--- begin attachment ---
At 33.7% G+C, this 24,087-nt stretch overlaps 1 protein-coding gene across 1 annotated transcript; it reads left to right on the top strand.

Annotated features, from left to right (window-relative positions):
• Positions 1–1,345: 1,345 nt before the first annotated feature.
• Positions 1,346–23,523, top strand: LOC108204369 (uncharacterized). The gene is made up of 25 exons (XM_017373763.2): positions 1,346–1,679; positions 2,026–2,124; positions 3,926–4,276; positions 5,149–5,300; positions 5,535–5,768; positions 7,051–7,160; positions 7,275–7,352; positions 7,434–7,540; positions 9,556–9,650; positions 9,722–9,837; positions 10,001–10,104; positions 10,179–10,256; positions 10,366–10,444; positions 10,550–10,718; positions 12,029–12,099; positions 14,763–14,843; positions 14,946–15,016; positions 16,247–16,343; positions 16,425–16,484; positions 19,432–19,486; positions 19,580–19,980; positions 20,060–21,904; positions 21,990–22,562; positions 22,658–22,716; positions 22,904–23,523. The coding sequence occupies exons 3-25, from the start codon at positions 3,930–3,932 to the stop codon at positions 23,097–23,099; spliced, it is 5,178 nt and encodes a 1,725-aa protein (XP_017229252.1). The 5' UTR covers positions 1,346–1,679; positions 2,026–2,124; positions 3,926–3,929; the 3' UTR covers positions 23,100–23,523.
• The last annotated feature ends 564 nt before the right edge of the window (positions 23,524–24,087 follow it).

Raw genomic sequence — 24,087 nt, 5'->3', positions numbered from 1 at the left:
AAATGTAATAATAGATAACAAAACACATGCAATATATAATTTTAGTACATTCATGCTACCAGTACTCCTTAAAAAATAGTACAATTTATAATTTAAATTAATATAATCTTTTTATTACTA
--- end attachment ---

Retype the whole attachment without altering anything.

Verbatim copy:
At 33.7% G+C, this 24,087-nt stretch overlaps 1 protein-coding gene across 1 annotated transcript; it reads left to right on the top strand.

Annotated features, from left to right (window-relative positions):
• Positions 1–1,345: 1,345 nt before the first annotated feature.
• Positions 1,346–23,523, top strand: LOC108204369 (uncharacterized). The gene is made up of 25 exons (XM_017373763.2): positions 1,346–1,679; positions 2,026–2,124; positions 3,926–4,276; positions 5,149–5,300; positions 5,535–5,768; positions 7,051–7,160; positions 7,275–7,352; positions 7,434–7,540; positions 9,556–9,650; positions 9,722–9,837; positions 10,001–10,104; positions 10,179–10,256; positions 10,366–10,444; positions 10,550–10,718; positions 12,029–12,099; positions 14,763–14,843; positions 14,946–15,016; positions 16,247–16,343; positions 16,425–16,484; positions 19,432–19,486; positions 19,580–19,980; positions 20,060–21,904; positions 21,990–22,562; positions 22,658–22,716; positions 22,904–23,523. The coding sequence occupies exons 3-25, from the start codon at positions 3,930–3,932 to the stop codon at positions 23,097–23,099; spliced, it is 5,178 nt and encodes a 1,725-aa protein (XP_017229252.1). The 5' UTR covers positions 1,346–1,679; positions 2,026–2,124; positions 3,926–3,929; the 3' UTR covers positions 23,100–23,523.
• The last annotated feature ends 564 nt before the right edge of the window (positions 23,524–24,087 follow it).

Raw genomic sequence — 24,087 nt, 5'->3', positions numbered from 1 at the left:
AAATGTAATAATAGATAACAAAACACATGCAATATATAATTTTAGTACATTCATGCTACCAGTACTCCTTAAAAAATAGTACAATTTATAATTTAAATTAATATAATCTTTTTATTACTA